Definitions

from The American Heritage® Dictionary of the English Language, 4th Edition

  • n. Greek Mythology A nymph who fell in love with Hermaphroditus and became united with him in one body.

from WordNet 3.0 Copyright 2006 by Princeton University. All rights reserved.

  • n. nymph who merged with Hermaphroditus to form one body

Etymologies

Sorry, no etymologies found.

Examples

  • I started off by reading over "Metamorphosis C," which has been retitled "The Boon of Salmacis."

    "Seven thousand years to sleep away the pain."

  • Oh, you'll also note that, at the last minute, as I was laying out the issue, I changed the title of the new story from "The Boon of Salmacis" to "I Am the Abyss and I Am the Light," after a favorite painting by Charles Sims.

    No Sleep Demons

  • I've already incorporated a great deal of Ovid's Metamorphoses — — the story of Salmacis and Hermaphroditus from the fourth book.

    "To be an actor, you have to be a child."

  • Salmacis would not be seen of Hermaphroditus, till she had spruced up herself first,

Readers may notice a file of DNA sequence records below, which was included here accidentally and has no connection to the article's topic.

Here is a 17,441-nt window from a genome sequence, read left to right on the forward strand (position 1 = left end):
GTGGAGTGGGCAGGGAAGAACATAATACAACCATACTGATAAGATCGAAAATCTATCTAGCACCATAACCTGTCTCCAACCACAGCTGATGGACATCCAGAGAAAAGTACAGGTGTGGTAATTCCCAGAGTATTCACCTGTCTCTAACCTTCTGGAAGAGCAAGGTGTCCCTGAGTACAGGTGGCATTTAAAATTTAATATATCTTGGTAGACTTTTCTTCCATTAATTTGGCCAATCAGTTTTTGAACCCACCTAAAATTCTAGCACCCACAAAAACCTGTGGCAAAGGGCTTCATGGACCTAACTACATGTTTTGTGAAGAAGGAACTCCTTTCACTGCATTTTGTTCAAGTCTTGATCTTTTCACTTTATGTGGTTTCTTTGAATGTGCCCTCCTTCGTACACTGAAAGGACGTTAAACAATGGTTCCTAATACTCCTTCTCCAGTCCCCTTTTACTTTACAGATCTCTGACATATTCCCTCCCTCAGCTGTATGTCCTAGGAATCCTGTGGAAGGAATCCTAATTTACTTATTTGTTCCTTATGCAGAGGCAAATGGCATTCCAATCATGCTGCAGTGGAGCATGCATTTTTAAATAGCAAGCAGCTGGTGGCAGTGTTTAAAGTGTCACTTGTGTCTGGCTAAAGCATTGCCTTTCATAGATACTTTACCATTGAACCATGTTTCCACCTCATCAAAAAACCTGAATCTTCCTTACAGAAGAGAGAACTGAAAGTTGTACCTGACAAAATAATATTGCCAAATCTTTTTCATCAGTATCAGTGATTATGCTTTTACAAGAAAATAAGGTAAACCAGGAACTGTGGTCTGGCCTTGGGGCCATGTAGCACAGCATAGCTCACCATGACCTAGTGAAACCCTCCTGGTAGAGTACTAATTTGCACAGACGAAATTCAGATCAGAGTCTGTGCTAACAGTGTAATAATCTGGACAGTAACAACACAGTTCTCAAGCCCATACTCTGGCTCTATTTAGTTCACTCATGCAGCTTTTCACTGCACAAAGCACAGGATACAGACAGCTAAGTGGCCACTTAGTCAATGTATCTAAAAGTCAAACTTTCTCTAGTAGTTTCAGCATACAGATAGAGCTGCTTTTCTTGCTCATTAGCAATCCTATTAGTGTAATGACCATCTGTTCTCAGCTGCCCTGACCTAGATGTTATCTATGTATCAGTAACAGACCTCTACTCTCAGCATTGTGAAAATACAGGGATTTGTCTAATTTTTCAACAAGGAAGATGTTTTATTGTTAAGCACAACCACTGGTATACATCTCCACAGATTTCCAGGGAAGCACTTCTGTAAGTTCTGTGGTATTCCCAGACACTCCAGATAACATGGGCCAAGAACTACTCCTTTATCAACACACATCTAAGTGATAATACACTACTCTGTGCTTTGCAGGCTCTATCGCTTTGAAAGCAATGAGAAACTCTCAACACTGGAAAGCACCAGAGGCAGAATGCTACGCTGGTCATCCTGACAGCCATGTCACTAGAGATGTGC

Anatomy of Melancholy

  • Already bearing the stitched together names of his famously libidinal parents Hermes and Aphrodite, "Hermaphroditus," at fifteen years old, has no interest in awakening to sexual desire: the plot turns on his refusal of the nymph Salmacis, whose pool

    Shelley's Pod People

  • And yet — like Ovid's Hermaphroditus, whose flaunted unavailability incites the nymph Salmacis, and like the beautiful slumbering figure Shelley admired in the Villa Borghese, [6] the Witch's Image is lovely, "surpassing" the beauty of

    Shelley's Pod People

  • Her one decisive action over the course of the entire novel is to try to kill herself--which she botches 'I'm going to go to Salmacis to lay myself down and die'--who thinks like this?

    Misfortune by Wesley Stace

  • The novel quickly glosses over anything exciting that might have happened to Rose during her travels, and rejoins her several months later, on her way to a melodramatic and particularly ill-planned rendezvous with death--she plans to kill herself at the spring of Salmacis, where the mythical story of Hermaphroditus was supposed to have taken place there are a few clunky references to this myth, and several others, over the course of the novel.

    Misfortune by Wesley Stace

  • No sooner kissed than broken, memories of Salmacis.

    Collected Poems

  • This pool was sacred to Salmacis, the water nymph.

    Middlesex

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